Mom experienced some complications with her hip replacement, and the family is scrambling to find a short-term rehab solution. They talk with the hospital discharge planner and Mom’s doctor, and also with friends who have experience with local facilities.

But if you were sitting around the kitchen table with them, you might notice that they’re looking at their computers and smartphones. Are they visiting Medicare’s Inpatient Rehabilitation Facility Compare? Are they checking out your website? These days, chances are they are going right to your Facebook page.

Today Facebook is so ubiquitous that people check out just about every service and product there, from restaurants to shoes to schools. Because they perceive a Facebook page as a public space, they feel that they will encounter a true picture on your Facebook page of what they or their loved one might experience. They’ll scroll, scroll, scroll to check out your recent posts. They’ll look at your photo albums.

If the decision isn’t as pressing as the need for rehab, and seniors and families can spend more time shopping around, again your Facebook presence could be an important factor! They might check out your new posts over the course of weeks to get a feel for what life in your community would be like.

Then there are long-distance caregivers. When a senior loved one lives at a distance, a well-curated Facebook page with frequent posts can really give the family a sense of their loved one’s life. They are likely to toggle your page as one of their “See First” choices and check back frequently. It can create confidence and peace of mind for these families!

With this in mind, it’s time to test drive your Facebook presence, looking at it from the point of view of a potential or current resident.

Is your page…

Frequently updated? If it’s February and your last post was the Christmas party, that could create the impression that your activities program isn’t very active! Include the “before”—nicely formatted invitations and a link to your calendar—and the “after,” with photos and fun details.

Upbeat? Yes, the people in your community may be dealing with some difficult challenges—but you want to show them meeting those challenges and with the help of your staff and your community culture, enjoying life.

Connected? Give a shout-out to local hospitals, doctors and other businesses in your area with whom you interact. Share their posts on your page with a comment. Tag them and they might share your post, or respond with a nice comment.

Newsy? Sharing local content is the top priority, but you also can establish yourself as a subject matter expert with links to research and news of interest to the people you serve, along with a comment about why you’re sharing it.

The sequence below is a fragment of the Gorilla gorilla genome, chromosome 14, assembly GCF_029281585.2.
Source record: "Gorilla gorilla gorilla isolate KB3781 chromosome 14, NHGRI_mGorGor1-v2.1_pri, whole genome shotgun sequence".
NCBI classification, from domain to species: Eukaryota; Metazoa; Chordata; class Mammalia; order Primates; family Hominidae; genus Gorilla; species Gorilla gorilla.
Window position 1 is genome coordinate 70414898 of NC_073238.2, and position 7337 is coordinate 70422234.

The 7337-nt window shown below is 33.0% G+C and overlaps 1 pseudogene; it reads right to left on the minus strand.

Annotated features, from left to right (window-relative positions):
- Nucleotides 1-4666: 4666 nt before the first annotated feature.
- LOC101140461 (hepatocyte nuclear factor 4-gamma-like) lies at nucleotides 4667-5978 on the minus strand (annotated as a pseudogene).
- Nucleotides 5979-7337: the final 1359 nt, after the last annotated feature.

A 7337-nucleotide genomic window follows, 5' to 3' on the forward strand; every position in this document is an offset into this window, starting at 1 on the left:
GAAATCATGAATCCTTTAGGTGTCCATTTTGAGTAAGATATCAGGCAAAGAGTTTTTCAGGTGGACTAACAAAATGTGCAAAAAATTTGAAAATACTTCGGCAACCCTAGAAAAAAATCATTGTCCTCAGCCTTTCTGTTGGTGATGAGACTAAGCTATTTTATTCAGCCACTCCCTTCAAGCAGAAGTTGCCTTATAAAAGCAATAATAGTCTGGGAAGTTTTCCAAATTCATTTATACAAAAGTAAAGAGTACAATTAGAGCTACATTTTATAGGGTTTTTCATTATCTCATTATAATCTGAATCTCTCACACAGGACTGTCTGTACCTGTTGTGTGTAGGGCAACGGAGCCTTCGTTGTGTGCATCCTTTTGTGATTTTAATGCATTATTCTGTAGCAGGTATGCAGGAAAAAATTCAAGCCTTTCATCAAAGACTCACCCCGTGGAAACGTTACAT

Curated? Visitors should get the sense that your staff are on your Facebook page frequently, replying to comments, “liking” (or “loving”) compliments, and dealing appropriately with any negative or irrelevant posts.

Who can do this? We don’t have time!

People today tend to rush to Facebook if they have a complaint, and then there are trolls.

The psychology behind a negative review works against us when it comes to social media. People who are unhappy are more likely to leave a review than someone who had a pleasant experience. This is why reputation management is so important. A review form on your website can help prevent angry customers from marching to social media to complain; removing the reviews section entirely is another option, but this doesn’t allow you to ask your happy families for their positive thoughts. If you’re unsure what route is best for you, contact us to learn more about our reputation management strategies.

What about privacy?

It’s so important—both legally and ethically—to protect the privacy of your residents. Be sure to include a photo permissions form in your move-in packet, or hand it out to current residents if you’re just now making the move to Facebook. Of course, even with photo permissions, it’s vital to educate your staff on what event/resident photos are HIPAA-compliant for social media. It’s also considered good etiquette to let your residents and staff know that photos will be taken, whether it be at your Christmas party or just a regular Tuesday lunch.

Whether you’re struggling to add captions to your photos, find the time to create a content calendar, or even just unsure how to sign up for Facebook, we can help. We’re experienced in creating accounts that you own, but we manage. We can help educate you and your staff about the ins and outs of social media, which can be especially tricky in an industry as sensitive as ours. From reviews to set-up, content management to comment moderation, we’ve got you covered. Contact us for more information!